I've been through enough scandals involving public officials to know that, while each is different, there are definite patterns. Even when they're not strictly about public corruption.

The recent tax evasion trial of Craig Taffaro, the well-connected former top deputy at the Jefferson Parish Sheriff's Office, is a case in point. Taffaro was convicted earlier this week of improperly deducting nearly $200,000 in fake expenses from a side business he owned with his boss, then-Sheriff Newell Normand. The two-man firm, CTNN, was set up to broker grocery sales from Pelican Marine, which was once co-owned by Taffaro's son-in-law, Lt. Gov. Billy Nungesser, and Harvey Gulf, which is run by politically active businessman Shane Guidry.

Whether Taffaro and Norman provided any added value was a matter of dispute in the trial, but that wasn't the basis for the charges. Nor was Normand, the longtime sheriff who left office last year to become a radio talk-show host, accused of any crime.


Still, one line from Taffaro's testimony summed up why so many of these cases, and the routine behavior they unveil, are so galling.

Taffaro testified that he initially hoped to set up the business himself, but when he went to Normand, the sheriff said he'd like to get on something like that. Taffaro said his wife called him stupid for cutting Normand in, but to Taffaro there was a clear benefit.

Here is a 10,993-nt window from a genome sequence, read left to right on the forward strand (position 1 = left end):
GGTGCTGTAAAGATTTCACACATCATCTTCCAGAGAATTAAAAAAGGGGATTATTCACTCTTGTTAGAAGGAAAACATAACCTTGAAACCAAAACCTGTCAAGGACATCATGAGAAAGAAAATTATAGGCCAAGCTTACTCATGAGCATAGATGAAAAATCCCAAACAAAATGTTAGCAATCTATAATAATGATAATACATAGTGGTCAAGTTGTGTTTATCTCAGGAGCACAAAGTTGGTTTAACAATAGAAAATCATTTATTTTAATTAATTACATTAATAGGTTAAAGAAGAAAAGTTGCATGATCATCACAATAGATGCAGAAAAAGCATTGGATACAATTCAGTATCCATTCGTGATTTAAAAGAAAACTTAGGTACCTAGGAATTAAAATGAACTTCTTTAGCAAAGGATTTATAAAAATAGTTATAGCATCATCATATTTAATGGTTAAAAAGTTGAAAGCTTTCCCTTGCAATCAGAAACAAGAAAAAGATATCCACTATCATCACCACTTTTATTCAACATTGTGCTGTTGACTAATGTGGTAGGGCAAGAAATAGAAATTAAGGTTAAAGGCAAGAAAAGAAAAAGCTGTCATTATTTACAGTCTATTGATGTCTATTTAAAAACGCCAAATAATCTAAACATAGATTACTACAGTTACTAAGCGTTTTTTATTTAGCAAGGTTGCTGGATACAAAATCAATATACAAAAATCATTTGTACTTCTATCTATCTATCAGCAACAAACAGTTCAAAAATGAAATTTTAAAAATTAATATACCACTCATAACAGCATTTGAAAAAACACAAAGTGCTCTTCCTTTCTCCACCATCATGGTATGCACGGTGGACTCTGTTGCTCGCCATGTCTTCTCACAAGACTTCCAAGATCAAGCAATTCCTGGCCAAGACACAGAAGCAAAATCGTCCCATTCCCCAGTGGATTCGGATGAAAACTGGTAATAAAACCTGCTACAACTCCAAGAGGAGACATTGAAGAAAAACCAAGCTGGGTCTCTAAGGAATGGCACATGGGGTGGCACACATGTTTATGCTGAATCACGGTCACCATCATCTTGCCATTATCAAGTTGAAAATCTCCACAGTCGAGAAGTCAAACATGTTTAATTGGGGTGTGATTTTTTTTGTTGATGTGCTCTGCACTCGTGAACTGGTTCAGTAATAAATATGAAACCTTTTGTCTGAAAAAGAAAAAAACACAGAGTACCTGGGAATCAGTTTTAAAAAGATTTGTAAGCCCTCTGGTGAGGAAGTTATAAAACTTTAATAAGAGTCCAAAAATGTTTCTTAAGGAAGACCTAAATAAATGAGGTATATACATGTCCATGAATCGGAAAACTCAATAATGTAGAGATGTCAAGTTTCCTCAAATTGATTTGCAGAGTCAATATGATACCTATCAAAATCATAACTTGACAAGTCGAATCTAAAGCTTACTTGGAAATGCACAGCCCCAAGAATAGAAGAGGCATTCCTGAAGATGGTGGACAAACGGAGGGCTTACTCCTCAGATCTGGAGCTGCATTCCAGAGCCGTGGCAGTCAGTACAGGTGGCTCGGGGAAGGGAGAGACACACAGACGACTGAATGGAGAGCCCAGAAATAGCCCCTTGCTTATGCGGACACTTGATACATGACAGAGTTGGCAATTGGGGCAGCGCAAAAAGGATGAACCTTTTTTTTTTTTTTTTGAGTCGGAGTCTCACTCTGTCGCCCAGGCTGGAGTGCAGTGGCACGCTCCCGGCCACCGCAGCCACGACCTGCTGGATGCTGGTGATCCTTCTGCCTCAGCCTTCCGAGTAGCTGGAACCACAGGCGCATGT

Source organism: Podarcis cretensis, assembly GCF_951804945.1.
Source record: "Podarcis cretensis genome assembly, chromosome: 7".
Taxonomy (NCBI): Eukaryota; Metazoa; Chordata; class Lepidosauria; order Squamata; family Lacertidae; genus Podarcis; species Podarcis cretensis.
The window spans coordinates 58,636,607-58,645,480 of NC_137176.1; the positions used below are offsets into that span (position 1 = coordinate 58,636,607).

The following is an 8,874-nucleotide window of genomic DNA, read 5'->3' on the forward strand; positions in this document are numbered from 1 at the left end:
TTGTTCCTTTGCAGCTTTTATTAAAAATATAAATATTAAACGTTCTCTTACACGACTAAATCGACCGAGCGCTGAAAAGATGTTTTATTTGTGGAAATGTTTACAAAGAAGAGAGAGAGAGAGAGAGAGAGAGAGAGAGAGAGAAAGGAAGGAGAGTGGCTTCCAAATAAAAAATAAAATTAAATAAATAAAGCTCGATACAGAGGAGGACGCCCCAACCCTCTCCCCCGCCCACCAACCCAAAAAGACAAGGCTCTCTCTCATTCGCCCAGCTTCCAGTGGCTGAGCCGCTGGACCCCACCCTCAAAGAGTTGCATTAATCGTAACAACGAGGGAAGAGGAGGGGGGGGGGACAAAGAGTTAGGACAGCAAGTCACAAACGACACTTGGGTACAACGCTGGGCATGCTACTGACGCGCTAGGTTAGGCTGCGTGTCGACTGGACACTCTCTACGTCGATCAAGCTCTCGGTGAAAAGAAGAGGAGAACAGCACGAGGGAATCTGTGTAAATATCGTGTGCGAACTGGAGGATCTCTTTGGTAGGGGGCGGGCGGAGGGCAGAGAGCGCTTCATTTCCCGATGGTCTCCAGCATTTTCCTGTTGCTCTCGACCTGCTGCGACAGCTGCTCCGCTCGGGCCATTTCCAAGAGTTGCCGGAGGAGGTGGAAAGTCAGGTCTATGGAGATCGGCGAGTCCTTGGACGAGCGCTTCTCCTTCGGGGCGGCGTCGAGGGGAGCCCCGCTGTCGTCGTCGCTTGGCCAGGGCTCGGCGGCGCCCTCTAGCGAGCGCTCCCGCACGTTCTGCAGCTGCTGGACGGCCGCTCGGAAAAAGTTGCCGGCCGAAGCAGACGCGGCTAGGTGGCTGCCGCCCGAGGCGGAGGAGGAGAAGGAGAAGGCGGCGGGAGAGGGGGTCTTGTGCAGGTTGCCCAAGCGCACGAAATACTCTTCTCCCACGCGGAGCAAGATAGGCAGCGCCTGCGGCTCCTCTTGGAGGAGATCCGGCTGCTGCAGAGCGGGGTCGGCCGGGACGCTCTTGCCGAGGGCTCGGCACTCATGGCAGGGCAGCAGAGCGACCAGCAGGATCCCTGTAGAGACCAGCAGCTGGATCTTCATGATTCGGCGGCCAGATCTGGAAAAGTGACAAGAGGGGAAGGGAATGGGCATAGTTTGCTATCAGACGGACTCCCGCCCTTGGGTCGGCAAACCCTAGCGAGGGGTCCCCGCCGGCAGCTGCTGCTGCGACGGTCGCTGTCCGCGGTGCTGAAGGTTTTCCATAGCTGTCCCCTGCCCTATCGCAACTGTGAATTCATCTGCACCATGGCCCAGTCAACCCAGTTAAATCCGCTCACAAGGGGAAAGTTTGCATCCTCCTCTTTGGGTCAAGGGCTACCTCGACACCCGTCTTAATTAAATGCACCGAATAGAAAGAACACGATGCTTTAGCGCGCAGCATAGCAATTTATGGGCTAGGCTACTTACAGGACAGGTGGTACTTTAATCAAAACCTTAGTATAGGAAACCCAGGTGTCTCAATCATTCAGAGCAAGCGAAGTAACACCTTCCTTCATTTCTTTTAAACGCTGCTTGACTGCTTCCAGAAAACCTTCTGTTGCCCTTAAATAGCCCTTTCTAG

"When you're walking up to all these boat companies, it doesn't seem bad that the sheriff is your partner," Taffaro testified. "Otherwise, you don't even get in the door."

And boom, there you have it. That's the attitude that links this joint venture with other highly problematic side-gigs by powerful people. That's why it mattered that former U.S. Rep. William Jefferson funneled business communications to government agencies and foreign contacts through his congressional office. It's why it mattered that Ray Nagin signed correspondence with Home Depot about his sons' granite business as the New Orleans mayor, at a time when the company was negotiating to put a new store in the city.

Even if it's unstated — especially if it's unstated — interactions such as these carry the whiff of implied favor or threat. And that alone is corrupting.

Taffaro's failed defense was basically that he was a buffoon who didn't understand how to keep proper records, which makes you wonder how he functioned as the second-in-command in a major public agency. But another point his defense attorney hammered was that he was just a little guy caught up in the feds' quest to land a big fish such as Normand or Nungesser.

"If your government can do that to this man, what can they do to you?" attorney Mike Magner, a former federal prosecutor, rhetorically asked the jury. "If the government has the power to put 10 to 12 agents with a microscope on this man and abuse its power, what do we have left? What has this country come to?"

That this line of argument fell flat is no wonder, because most people who'd likely land in the jury pool probably can't relate. The median household income in Louisiana from 2012-2016 was less than $46,000 annually, according to the U.S. Census Bureau. Taffaro and Normand each pulled down $57,000 from CTNN, in addition to their six-figure public salaries.

That's not exactly an arrangement that's available to the average person. Even if Taffaro had made a credible case that he played a needed role, and even if he hadn't claimed absurd deductions such an Alaskan cruise, which he justified to his accountant as necessary to cozy up to an evasive potential client, it would still stink.

And the actual criminality, Taffaro's conviction on 12 counts of tax evasion, filing false tax returns and failing to tax return at all? Well, that's just insult to injury.

Follow Stephanie Grace on Twitter, @stephgracela.